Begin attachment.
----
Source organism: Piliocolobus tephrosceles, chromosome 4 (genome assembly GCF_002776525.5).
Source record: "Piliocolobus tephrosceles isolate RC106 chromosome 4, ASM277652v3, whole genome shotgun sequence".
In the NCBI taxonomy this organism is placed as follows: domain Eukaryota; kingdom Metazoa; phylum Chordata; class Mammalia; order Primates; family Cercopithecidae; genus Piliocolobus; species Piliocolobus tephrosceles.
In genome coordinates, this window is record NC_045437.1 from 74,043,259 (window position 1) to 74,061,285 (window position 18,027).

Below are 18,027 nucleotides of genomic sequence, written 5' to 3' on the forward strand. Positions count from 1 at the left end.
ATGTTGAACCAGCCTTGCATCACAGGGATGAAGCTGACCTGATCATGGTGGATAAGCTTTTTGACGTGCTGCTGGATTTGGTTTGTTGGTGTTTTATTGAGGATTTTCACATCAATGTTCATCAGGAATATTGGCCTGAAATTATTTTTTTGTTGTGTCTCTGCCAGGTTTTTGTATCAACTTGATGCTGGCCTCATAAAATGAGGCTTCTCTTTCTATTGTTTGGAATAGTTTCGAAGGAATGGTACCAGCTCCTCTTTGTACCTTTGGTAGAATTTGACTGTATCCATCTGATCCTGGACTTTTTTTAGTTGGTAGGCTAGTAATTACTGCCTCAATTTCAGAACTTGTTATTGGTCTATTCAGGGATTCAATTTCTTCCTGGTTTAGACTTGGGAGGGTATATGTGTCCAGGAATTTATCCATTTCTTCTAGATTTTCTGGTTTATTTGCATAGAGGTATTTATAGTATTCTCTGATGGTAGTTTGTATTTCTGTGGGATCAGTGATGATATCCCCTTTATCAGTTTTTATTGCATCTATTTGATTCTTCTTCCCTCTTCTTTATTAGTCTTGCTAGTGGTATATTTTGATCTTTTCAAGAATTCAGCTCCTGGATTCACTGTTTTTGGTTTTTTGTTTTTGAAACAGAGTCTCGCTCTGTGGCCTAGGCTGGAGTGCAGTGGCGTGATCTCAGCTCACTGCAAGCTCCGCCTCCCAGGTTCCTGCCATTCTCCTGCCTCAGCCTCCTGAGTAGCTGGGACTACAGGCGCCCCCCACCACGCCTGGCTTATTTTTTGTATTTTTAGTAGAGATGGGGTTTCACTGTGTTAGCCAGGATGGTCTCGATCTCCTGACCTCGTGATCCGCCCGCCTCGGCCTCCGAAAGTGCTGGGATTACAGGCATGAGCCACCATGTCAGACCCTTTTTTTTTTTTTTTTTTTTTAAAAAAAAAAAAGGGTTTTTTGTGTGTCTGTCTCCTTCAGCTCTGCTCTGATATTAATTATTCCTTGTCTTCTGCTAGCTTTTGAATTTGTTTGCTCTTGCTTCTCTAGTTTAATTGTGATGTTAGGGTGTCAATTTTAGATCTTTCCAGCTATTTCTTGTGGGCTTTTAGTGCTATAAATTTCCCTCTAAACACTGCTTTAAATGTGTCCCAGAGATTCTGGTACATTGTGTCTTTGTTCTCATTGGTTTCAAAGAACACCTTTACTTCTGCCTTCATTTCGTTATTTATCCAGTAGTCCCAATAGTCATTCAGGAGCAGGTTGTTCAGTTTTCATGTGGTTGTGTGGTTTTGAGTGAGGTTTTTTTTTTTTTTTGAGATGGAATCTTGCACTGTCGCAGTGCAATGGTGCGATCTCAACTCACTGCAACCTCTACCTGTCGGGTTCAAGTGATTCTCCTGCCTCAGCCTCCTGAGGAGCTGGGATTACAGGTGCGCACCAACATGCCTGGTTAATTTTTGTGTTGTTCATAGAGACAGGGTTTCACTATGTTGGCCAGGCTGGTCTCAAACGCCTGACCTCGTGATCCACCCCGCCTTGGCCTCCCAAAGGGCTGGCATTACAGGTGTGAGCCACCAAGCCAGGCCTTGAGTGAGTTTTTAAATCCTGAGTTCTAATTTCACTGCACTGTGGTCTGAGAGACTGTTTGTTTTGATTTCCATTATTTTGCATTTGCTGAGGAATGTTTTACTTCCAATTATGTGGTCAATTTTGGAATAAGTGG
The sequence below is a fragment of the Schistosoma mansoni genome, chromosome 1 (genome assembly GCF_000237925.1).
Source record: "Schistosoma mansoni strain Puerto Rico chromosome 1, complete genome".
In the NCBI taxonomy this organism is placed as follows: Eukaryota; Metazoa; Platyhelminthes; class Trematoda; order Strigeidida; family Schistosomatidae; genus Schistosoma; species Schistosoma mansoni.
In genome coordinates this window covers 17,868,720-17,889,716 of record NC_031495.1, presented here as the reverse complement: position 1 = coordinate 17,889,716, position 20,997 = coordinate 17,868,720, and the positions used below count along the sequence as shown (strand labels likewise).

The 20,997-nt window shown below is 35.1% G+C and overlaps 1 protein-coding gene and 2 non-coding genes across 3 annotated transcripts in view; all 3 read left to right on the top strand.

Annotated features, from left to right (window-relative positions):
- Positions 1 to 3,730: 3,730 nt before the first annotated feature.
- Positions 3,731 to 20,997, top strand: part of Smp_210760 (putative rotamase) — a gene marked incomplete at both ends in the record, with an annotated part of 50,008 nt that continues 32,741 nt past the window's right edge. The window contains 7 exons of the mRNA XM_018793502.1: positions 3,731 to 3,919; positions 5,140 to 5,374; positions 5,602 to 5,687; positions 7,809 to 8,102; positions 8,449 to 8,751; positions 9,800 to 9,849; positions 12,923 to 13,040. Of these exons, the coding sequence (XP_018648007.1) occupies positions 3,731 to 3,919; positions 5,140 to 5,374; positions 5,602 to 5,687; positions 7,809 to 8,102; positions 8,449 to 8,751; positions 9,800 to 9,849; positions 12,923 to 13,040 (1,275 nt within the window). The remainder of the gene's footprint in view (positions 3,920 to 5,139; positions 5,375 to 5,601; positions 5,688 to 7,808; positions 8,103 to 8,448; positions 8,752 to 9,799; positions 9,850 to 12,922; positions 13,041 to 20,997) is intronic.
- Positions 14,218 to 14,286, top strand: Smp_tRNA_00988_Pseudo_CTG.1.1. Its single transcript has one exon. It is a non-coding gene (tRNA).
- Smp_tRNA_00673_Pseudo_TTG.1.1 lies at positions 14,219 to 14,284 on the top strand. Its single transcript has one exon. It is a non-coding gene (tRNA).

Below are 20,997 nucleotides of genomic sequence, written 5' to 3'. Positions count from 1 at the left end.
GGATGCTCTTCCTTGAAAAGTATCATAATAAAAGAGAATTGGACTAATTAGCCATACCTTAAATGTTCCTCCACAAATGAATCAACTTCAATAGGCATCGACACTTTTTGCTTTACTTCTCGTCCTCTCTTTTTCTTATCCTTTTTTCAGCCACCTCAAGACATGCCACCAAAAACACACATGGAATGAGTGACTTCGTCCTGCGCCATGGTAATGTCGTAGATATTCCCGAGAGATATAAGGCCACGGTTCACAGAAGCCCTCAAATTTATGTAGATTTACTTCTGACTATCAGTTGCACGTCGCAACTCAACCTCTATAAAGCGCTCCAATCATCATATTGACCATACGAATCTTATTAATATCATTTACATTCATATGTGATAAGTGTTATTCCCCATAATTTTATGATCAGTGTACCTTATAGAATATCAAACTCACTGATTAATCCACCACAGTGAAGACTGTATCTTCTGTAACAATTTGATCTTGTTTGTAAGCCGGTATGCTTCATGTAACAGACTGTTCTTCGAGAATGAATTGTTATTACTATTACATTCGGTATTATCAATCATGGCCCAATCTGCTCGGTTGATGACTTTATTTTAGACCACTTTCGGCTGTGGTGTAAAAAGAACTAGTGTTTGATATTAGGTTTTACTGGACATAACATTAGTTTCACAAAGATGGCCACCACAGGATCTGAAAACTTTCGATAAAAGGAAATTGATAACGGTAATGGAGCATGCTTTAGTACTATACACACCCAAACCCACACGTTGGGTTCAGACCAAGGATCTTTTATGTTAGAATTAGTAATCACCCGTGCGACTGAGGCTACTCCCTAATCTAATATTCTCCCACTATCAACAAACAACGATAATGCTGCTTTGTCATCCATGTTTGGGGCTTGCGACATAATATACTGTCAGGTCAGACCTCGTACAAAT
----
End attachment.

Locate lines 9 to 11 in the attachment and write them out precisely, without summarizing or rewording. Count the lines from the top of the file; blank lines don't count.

In the NCBI taxonomy this organism is placed as follows: Eukaryota; Metazoa; Platyhelminthes; class Trematoda; order Strigeidida; family Schistosomatidae; genus Schistosoma; species Schistosoma mansoni.
In genome coordinates this window covers 17,868,720-17,889,716 of record NC_031495.1, presented here as the reverse complement: position 1 = coordinate 17,889,716, position 20,997 = coordinate 17,868,720, and the positions used below count along the sequence as shown (strand labels likewise).

The 20,997-nt window shown below is 35.1% G+C and overlaps 1 protein-coding gene and 2 non-coding genes across 3 annotated transcripts in view; all 3 read left to right on the top strand.